Pop musician Tommy Tutone's 1982 hit song, "Jenny (867-5309)," was nothing but grief for telephone customers unlucky enough to have that dailing combination for their home number. The song's relentless chorus, Jenny don't change your number - eight six seven five three oh nah-eeh-ah-ine, burned the phone number into pop-culture consciousness so effectively that teenagers in every English-speaking country started dialing it and asking for Jenny.
Last fall, thanks to the implementation of a new student phone exchange, two freshmen fell prey to the Tutone curse. Since September, their dorm-room phone has rung day and night with enthusiastic, if unoriginal, callers. Some callers yuk it up by simply asking to speak to Jenny, but others blast the song through the line. While the roommates are at class, voice mail for Jenny piles up. (Wary of attracting more callers, they asked the BAM to withhold their names.)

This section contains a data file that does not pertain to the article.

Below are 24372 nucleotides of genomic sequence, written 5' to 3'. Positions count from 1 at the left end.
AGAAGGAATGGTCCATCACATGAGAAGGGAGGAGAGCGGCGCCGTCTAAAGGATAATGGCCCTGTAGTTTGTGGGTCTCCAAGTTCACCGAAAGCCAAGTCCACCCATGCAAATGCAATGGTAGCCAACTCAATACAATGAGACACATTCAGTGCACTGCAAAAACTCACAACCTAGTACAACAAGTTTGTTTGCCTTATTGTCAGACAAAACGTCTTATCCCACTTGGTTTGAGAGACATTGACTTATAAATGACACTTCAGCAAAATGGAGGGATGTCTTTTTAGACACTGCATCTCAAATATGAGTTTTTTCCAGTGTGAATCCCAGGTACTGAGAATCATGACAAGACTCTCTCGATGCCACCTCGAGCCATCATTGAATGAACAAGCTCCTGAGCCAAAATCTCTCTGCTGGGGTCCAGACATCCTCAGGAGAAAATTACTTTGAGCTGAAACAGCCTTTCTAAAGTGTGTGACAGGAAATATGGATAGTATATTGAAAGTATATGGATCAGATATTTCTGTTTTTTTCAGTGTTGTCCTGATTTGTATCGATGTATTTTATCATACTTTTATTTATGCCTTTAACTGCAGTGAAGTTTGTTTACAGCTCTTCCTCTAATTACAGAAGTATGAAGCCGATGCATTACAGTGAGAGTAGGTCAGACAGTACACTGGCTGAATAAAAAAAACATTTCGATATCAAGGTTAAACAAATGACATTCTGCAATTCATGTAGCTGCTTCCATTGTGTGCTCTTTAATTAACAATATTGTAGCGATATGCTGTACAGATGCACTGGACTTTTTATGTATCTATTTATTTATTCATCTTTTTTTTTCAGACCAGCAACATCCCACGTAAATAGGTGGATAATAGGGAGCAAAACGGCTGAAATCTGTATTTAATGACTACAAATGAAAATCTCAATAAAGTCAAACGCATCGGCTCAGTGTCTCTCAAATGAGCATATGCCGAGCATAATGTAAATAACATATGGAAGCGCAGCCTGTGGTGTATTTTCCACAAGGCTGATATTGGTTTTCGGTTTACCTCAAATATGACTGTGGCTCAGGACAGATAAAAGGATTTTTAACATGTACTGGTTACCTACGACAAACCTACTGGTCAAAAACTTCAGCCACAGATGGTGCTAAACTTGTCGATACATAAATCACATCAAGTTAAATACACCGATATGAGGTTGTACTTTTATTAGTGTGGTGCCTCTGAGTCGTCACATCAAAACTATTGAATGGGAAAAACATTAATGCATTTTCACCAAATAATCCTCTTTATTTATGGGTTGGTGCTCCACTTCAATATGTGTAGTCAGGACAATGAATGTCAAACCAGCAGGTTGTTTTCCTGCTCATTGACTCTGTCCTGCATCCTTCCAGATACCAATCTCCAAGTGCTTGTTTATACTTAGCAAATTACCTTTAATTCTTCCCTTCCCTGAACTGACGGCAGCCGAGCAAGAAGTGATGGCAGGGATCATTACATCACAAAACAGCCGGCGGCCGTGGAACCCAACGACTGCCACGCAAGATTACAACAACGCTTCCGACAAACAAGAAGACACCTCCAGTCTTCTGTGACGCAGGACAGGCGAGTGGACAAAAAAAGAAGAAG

At the time the exchange was added, University officials did not remember the song, says Associate Director of Communications Kara Kelley. Not until after the change had been announced did she overhear students talking about the Tutone tune. Kelley offered to change the students' number, but they declined, explaining they had already given it out to friends and family.
To callers (most of whom were in nursery school when "Jenny" was a hit), the roommates have a message: for a good time, please don't call eight six seven five three oh nah-eeh-ah-ine. Jenny's not in.